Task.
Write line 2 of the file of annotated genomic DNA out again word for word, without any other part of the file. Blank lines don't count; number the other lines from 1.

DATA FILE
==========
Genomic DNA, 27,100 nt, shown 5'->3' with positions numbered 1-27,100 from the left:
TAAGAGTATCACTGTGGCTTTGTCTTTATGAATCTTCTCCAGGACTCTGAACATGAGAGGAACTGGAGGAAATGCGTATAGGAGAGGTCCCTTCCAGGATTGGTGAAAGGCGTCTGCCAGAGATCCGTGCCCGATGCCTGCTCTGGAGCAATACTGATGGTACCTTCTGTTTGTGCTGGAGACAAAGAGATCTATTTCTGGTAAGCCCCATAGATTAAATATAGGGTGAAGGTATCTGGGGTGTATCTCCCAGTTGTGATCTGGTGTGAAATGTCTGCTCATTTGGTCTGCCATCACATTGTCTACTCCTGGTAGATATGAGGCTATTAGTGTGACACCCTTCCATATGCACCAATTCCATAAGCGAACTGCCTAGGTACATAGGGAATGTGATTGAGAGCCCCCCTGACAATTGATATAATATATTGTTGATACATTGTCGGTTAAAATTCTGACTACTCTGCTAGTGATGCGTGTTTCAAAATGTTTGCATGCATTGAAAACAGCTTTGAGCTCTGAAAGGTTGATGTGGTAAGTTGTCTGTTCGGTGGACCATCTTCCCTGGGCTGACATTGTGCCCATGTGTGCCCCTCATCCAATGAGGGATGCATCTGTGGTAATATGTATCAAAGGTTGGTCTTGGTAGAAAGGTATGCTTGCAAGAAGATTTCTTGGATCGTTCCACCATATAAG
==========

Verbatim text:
TAAGAGTATCACTGTGGCTTTGTCTTTATGAATCTTCTCCAGGACTCTGAACATGAGAGGAACTGGAGGAAATGCGTATAGGAGAGGTCCCTTCCAGGATTGGTGAAAGGCGTCTGCCAGAGATCCGTGCCCGATGCCTGCTCTGGAGCAATACTGATGGTACCTTCTGTTTGTGCTGGAGACAAAGAGATCTATTTCTGGTAAGCCCCATAGATTAAATATAGGGTGAAGGTATCTGGGGTGTATCTCCCAGTTGTGATCTGGTGTGAAATGTCTGCTCATTTGGTCTGCCATCACATTGTCTACTCCTGGTAGATATGAGGCTATTAGTGTGACACCCTTCCATATGCACCAATTCCATAAGCGAACTGCCTAGGTACATAGGGAATGTGATTGAGAGCCCCCCTGACAATTGATATAATATATTGTTGATACATTGTCGGTTAAAATTCTGACTACTCTGCTAGTGATGCGTGTTTCAAAATGTTTGCATGCATTGAAAACAGCTTTGAGCTCTGAAAGGTTGATGTGGTAAGTTGTCTGTTCGGTGGACCATCTTCCCTGGGCTGACATTGTGCCCATGTGTGCCCCTCATCCAATGAGGGATGCATCTGTGGTAATATGTATCAAAGGTTGGTCTTGGTAGAAAGGTATGCTTGCAAGAAGATTTCTTGGATCGTTCCACCATATAAG